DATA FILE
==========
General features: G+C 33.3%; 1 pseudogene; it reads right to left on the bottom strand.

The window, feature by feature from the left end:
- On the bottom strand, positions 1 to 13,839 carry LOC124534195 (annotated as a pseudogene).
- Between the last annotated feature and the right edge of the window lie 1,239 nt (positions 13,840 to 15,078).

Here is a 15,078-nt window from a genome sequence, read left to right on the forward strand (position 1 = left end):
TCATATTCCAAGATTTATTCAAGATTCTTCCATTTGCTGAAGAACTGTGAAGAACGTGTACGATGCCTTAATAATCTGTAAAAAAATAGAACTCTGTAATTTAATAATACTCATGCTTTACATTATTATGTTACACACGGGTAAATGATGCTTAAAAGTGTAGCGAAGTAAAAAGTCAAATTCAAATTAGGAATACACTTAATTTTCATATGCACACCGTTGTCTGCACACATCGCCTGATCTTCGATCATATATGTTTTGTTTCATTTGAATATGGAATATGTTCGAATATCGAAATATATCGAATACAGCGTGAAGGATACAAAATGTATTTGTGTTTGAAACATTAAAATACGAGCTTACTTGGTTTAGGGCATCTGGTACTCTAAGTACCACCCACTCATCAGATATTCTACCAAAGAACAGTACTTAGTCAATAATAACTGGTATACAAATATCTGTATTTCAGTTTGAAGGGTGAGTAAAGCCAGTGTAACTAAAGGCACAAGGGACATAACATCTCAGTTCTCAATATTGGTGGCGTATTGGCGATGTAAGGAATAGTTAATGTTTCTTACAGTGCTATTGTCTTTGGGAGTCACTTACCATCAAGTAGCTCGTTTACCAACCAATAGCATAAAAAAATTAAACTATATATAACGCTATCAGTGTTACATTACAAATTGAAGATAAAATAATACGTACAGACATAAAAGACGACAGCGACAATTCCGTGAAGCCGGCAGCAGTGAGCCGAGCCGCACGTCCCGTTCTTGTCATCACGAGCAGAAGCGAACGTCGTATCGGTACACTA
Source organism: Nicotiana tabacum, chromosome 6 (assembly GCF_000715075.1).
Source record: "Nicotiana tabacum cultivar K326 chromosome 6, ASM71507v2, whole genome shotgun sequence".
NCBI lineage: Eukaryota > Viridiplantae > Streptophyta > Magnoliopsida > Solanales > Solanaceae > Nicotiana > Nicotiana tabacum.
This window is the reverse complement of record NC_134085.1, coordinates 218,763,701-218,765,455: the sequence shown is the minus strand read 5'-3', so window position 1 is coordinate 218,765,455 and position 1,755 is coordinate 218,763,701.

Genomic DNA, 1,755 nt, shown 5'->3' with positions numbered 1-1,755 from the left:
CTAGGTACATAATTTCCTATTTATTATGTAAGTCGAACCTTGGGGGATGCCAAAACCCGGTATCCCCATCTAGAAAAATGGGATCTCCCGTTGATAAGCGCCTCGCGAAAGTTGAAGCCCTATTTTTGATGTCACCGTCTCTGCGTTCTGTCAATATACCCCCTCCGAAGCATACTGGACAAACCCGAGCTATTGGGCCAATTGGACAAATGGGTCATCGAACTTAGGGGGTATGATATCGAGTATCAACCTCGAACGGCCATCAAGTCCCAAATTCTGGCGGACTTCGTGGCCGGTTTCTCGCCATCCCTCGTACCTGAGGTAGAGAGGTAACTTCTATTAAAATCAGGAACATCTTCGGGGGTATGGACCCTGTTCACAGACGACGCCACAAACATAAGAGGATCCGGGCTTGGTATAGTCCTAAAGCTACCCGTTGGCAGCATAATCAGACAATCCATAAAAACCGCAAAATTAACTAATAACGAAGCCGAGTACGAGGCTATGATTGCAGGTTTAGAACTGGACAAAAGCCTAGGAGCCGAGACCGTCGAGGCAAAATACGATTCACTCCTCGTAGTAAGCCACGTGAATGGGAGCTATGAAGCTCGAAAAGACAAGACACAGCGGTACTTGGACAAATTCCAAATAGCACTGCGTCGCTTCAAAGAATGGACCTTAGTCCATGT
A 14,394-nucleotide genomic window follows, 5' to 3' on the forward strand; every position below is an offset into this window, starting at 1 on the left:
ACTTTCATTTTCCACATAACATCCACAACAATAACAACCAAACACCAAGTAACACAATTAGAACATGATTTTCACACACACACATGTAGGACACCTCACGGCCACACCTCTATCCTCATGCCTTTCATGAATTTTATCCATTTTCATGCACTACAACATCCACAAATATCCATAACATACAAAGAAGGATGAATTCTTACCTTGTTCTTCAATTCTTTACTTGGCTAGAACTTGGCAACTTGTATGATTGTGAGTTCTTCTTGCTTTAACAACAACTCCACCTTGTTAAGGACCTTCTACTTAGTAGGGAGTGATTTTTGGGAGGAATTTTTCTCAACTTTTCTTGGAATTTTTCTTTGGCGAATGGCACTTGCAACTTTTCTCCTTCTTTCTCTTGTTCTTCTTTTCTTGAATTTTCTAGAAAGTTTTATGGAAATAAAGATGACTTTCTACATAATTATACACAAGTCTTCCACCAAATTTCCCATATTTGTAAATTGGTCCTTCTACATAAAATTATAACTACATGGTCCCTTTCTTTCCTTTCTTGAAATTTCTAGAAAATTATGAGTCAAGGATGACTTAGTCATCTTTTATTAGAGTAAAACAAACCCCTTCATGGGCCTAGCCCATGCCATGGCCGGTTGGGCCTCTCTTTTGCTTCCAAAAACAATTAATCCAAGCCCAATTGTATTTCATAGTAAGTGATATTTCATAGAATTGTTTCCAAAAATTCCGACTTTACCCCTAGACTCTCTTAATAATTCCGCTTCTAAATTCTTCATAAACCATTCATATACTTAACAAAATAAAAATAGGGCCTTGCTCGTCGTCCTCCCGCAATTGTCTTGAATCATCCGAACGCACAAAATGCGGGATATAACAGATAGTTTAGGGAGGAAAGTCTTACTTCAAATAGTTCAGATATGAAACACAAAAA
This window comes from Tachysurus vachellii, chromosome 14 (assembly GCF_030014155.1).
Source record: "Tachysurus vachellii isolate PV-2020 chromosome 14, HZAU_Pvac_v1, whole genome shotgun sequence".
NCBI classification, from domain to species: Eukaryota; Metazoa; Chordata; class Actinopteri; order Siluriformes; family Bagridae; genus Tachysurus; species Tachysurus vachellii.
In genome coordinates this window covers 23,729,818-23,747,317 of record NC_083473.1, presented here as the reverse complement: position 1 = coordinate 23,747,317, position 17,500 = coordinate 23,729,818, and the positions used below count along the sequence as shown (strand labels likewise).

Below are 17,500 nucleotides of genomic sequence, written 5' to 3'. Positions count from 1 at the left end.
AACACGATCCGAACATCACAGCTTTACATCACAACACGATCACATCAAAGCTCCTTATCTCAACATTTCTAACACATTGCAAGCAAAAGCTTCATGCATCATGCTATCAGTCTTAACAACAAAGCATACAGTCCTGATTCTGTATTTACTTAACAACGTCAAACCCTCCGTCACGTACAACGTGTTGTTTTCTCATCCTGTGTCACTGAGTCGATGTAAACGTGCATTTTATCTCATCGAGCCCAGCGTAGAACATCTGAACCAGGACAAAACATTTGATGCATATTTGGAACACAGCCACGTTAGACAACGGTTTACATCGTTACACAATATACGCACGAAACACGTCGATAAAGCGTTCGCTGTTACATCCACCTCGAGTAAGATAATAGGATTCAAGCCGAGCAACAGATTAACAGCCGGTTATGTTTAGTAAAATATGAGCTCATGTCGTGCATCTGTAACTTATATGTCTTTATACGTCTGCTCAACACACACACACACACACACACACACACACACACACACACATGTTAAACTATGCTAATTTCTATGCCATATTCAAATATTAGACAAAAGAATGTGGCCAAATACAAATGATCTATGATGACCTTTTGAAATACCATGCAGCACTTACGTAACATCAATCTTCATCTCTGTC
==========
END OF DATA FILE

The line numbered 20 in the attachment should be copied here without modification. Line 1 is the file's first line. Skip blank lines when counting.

AACACGATCCGAACATCACAGCTTTACATCACAACACGATCACATCAAAGCTCCTTATCTCAACATTTCTAACACATTGCAAGCAAAAGCTTCATGCATCATGCTATCAGTCTTAACAACAAAGCATACAGTCCTGATTCTGTATTTACTTAACAACGTCAAACCCTCCGTCACGTACAACGTGTTGTTTTCTCATCCTGTGTCACTGAGTCGATGTAAACGTGCATTTTATCTCATCGAGCCCAGCGTAGAACATCTGAACCAGGACAAAACATTTGATGCATATTTGGAACACAGCCACGTTAGACAACGGTTTACATCGTTACACAATATACGCACGAAACACGTCGATAAAGCGTTCGCTGTTACATCCACCTCGAGTAAGATAATAGGATTCAAGCCGAGCAACAGATTAACAGCCGGTTATGTTTAGTAAAATATGAGCTCATGTCGTGCATCTGTAACTTATATGTCTTTATACGTCTGCTCAACACACACACACACACACACACACACACACACACACACACATGTTAAACTATGCTAATTTCTATGCCATATTCAAATATTAGACAAAAGAATGTGGCCAAATACAAATGATCTATGATGACCTTTTGAAATACCATGCAGCACTTACGTAACATCAATCTTCATCTCTGTC